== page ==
Every end is the beginning of something new. The UK and the rest of the world woke up last Friday to the news that, despite the confidence from the Government and financial institutions, the unimaginable had happened – the UK population had decided to leave the European Union. Within hours of the announcement, the Prime Minister had resigned, the FTSE had dropped and the pound sterling had crashed to a 30 year low. This has also led to a period of volatility in the energy and other financial markets but these are slowly stabilising.
Whilst the financial markets have a tendency to react excessively in such moments, it is often the case that this settles as new dynamics emerge. The G7 central banks have taken steps to ensure adequate liquidity and to support functioning of markets. The Bank of England has also affirmed that it will take all necessary steps to meet its responsibilities for monetary and financial security. It has assured the world that it is monitoring developments closely, has undertaken extensive contingency planning and is working closely with HM Treasury, domestic authorities and overseas banks to ensure stability.
The European Union leaders issued their own statement declaring that the result was not what the majority of members wanted but affirming their position that they respect the decision of the UK population and pledged to manage the transition as smoothly as possible. Global leaders have spoken of their continued support of both the UK and EU. President Obama has declared that both will remain indispensable partners of the United States and Putin said Brexit would have both positive and negative consequences for Russia and the rest of the world but that he expected markets to stabilise from the initial shock.
Until Article 50 of the Treaty of Lisbon is activated, the UK is a full and continuing member state of the European Union. When the Government issues its notification, the UK will still bound by all EU treaty law for two years including all the rights and obligations it enjoys as a full member. With regard to environmental policy, the fact remains that all laws derived from the Energy Efficiency Directive are enshrined in UK Law. Any changes or repeals will require direct action from the Government and there have been no announcement to suggest that this is imminent or likely.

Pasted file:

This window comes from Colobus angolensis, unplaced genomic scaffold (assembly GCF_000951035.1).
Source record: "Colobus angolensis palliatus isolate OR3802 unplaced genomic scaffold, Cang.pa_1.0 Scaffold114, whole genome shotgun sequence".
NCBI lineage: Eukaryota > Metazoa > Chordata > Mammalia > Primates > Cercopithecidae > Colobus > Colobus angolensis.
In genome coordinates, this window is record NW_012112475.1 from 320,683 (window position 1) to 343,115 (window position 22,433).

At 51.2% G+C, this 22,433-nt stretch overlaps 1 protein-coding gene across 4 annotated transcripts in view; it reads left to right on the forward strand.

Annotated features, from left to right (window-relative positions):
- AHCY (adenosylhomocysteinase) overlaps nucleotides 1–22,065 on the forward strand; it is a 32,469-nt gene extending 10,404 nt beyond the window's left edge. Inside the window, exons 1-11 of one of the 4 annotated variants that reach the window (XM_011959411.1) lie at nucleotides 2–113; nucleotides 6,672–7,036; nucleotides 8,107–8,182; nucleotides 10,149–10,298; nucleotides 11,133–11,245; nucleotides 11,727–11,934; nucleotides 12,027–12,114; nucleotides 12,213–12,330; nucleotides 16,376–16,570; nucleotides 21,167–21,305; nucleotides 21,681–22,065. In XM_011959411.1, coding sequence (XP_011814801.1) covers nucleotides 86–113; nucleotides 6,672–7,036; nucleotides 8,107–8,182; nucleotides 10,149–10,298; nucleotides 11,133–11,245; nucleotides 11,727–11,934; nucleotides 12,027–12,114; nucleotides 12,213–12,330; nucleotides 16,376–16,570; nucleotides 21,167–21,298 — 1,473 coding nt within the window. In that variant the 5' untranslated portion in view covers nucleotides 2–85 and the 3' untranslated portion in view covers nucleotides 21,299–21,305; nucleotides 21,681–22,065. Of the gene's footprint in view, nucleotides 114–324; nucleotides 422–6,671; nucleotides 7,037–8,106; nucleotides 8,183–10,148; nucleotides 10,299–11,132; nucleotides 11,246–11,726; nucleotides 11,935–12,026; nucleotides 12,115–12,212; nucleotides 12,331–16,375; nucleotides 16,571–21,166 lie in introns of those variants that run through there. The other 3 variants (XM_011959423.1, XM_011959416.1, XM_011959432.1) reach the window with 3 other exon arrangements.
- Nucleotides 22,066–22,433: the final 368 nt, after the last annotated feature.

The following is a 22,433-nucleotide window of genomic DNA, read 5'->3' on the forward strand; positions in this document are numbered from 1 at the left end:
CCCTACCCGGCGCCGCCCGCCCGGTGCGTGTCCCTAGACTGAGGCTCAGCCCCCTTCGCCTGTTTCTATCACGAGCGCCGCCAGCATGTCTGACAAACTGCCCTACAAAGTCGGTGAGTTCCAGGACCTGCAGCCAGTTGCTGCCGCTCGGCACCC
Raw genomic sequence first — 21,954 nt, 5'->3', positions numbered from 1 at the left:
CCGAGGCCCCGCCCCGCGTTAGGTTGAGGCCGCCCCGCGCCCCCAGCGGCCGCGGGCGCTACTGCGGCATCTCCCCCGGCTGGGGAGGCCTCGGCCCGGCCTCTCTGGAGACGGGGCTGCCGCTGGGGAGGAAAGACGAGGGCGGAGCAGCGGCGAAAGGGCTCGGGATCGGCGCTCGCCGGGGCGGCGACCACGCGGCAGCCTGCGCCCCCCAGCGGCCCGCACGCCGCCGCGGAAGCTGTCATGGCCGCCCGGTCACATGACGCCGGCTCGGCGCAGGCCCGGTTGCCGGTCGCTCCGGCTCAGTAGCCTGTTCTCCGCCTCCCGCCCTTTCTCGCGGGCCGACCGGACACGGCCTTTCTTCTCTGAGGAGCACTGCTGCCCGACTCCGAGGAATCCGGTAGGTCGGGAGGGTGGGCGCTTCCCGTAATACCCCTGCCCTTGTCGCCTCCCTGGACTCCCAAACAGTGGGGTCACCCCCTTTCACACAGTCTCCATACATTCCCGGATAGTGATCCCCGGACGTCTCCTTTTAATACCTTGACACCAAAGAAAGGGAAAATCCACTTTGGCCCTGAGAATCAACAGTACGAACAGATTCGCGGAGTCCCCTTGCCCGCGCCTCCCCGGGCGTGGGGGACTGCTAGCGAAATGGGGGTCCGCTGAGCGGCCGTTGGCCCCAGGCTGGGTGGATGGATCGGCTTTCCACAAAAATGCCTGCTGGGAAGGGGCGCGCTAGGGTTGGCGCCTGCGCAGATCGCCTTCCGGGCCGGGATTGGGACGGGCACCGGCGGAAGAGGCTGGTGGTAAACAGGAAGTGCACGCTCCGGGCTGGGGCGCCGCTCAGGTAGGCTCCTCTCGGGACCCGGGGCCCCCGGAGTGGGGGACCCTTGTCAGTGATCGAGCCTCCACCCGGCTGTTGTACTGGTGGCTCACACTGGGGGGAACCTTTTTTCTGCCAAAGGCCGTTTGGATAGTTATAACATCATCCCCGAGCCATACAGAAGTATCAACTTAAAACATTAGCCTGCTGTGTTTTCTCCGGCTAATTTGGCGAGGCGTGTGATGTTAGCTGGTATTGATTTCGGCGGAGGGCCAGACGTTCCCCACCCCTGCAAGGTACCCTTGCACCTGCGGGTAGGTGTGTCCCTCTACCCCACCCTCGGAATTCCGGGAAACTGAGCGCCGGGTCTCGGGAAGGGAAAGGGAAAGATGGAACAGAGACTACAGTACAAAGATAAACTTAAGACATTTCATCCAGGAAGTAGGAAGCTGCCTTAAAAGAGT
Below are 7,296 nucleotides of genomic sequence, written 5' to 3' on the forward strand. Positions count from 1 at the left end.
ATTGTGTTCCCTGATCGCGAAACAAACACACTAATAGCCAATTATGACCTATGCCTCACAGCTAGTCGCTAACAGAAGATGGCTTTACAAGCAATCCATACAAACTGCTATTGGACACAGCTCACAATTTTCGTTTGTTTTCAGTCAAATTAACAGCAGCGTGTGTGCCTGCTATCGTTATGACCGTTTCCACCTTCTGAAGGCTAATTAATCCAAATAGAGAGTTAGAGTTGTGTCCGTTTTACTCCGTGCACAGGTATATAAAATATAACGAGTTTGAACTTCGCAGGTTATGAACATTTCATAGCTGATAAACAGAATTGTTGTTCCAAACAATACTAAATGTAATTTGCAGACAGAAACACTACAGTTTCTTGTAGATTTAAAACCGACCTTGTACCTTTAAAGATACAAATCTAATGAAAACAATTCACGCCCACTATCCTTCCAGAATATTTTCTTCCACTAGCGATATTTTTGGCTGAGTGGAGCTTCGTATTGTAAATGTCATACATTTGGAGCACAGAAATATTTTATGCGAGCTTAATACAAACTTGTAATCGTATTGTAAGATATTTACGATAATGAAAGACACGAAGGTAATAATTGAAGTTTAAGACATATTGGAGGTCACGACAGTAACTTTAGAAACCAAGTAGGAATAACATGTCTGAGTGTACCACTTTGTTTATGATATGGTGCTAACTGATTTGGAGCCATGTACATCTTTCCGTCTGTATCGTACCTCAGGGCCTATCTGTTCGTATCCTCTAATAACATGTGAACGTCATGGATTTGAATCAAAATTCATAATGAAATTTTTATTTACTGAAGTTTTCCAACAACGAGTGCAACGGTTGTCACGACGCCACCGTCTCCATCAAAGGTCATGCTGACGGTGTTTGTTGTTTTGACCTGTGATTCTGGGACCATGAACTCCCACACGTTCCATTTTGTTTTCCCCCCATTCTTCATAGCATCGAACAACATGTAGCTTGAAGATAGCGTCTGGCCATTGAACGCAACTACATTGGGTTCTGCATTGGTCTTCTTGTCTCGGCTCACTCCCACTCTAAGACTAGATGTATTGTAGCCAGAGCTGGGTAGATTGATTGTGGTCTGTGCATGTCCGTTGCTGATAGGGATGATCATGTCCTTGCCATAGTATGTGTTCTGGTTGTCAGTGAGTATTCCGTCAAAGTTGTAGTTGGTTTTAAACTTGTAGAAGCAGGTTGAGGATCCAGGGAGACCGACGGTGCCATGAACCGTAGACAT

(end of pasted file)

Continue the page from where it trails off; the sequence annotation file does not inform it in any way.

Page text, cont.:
There is considerable speculation that other member states will follow the UK’s lead; a claim that the President of the European Council has been keen to dismiss. He has been vehement that the remaining 27 political leaders are committed to unity and, whilst the past few years have been the most difficult for the Union, he steadfastly believes that ‘what doesn’t kill you, makes you stronger’.
What is clear is that the UK will remain a member state until at least 2018; there is no provision in the Treaty for the other member states to expel the UK under any circumstances and there is a substantial amount of negotiation to undergo before there will be any clarity on what the future holds. There is also no legal obligation for the UK Government to act on the outcome of the referendum and developments within the European Union may unfold that makes membership attractive to the population once more.
After months of alleged scaremongering failed to sway public opinion, the world must now take a step back and adopt a period of reflection. It is now for politicians to negotiate a deal with the European Union that preserves the capacity of UK companies to trade without obstacle with the remaining member states. It must be remembered that, even after exit, the EU will continue to be our largest trading market and the closest destination for export. The UK is also a key market for the EU which European companies will also want to preserve. Whilst it is easy to get caught-up in the emotions, both positive and negative, it is vital that business leaders remain calm and carefully assess the impact of the outcome of the referendum. We must not lose sight of the fact that UK businesses are resilient and, with creativity and resourcefulness, they will weather this storm but for the time being the UK is still an EU member state and must act accordingly.
There are still a huge number of concerns across all sectors of the UK and a division in opinions. One comment that flooded social media last Friday summed up the general feeling: ‘So far we’ve lost our place in the European Union, a prime minister and £200billion from the stock market and it is not even lunchtime.’ There is also a great deal of discussion on the referendum both home and abroad with many speculating whether the UK will actually leave the EU. The Polish leader has declared that the UK should have a second referendum – but only when the EU has reformed to the point that the British people want to stay.
The months ahead are going to be a testing time for business leaders and it is vital that they have the confidence that the Government will unite both parliament and the country to focus on maintaining stability while a new relationship with the EU is established. Only time will tell if the UK voters have made the right decision but for now, it is very much business as usual for UK commerce.